Brandon McCallister was at the Stop The Violence Rally last Saturday in Frederick.
Frederick, Md. (KM) – You could say he made it out alive. Brandon McCallister dealt drugs, when he was younger, and ended being shot and spending time in prison. He says he was able to turn his life around. “So fast forward to being shot again, in prison multiple times. My son—born in jail—getting shot. I started realizing that you know what ‘give myself a chance.’ There’s another way to hustle. And I believe that’s I’m a hustler, that I can still find a way to make money without selling drugs,” he says.
McCallister, who is now part of the “I Believe in Me” movement, says he was drawn to dealing drugs because he came from a community where most people don’t have a lot of things other families have. “I thought drug dealing was going to be the answer to all my problems as a youngster because coming up, I didn’t the things the other kids had,”: McCallister says. “I’ve seen these guys. It was glorified to me at a young age: the cars, the women, the money, the respect. So it was like more of a family thing that drew me to that. But not understanding that there were back ends and repercussions for all those things.”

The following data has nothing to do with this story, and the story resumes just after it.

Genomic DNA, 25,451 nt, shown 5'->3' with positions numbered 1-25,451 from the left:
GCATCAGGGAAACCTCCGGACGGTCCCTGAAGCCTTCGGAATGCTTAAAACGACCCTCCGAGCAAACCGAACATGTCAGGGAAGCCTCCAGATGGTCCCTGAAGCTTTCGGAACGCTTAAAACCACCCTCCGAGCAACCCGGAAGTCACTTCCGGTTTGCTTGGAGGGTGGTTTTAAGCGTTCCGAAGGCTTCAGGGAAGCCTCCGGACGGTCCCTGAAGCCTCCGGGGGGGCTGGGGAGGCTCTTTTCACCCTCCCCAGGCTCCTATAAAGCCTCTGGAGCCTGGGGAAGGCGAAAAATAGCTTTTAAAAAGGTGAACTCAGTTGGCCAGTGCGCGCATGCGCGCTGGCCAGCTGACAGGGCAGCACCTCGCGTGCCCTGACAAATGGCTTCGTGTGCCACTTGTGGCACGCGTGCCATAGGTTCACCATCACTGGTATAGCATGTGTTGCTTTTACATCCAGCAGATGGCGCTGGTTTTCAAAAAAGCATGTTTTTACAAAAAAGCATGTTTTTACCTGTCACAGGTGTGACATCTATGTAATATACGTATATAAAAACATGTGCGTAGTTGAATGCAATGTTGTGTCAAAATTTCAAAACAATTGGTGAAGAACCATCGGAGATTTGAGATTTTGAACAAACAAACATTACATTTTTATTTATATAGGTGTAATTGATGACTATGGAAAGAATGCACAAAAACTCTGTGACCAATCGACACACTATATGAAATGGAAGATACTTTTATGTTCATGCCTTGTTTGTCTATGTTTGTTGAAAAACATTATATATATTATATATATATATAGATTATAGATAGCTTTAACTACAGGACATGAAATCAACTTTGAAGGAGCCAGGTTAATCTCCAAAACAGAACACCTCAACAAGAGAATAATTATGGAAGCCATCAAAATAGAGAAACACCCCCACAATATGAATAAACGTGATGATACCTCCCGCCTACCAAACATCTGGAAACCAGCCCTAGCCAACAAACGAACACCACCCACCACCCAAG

He says right now, his son is in prison for pursuing that lifestyle. “Him seeing me with money and living that lifestyle it was glorified to him. And I glorified it to him because I thought that was the way to success. In my community, in places I’m from, success is defined by how much money you got: cars, women, respect. So he followed that same path,” says McCallister.
Right now, McCallister says it’s important for people like him to discourage young people from following that path. “We have youth that’s lost, and it doesn’t make them bad people,” says McCallister. “It just means we need to reach to these young men and young women and find a way to appeal to them the way the streets are appealing to them.”
Reaching out to these young people is important, according to McCallister, because a life of dealing drugs leads to death, or prison. “And if you think that you can beat it, I’ll be the first one that you can come talk to and say ‘I beat that'” he says. “‘I didn’t to jail and I didn’t die and I’m a millionaire off the life style of the streets, the drugs.’ And then I’ll believe. But I have never seen or heard that that is the way. So eventually, it’s gonna happen. It just depends on when you want it, or can you cut it off before it gets to that point.”
McCallster was at the Stop the Violence Rally in Baker Park in Frederick on Saturday.
By Kevin McManus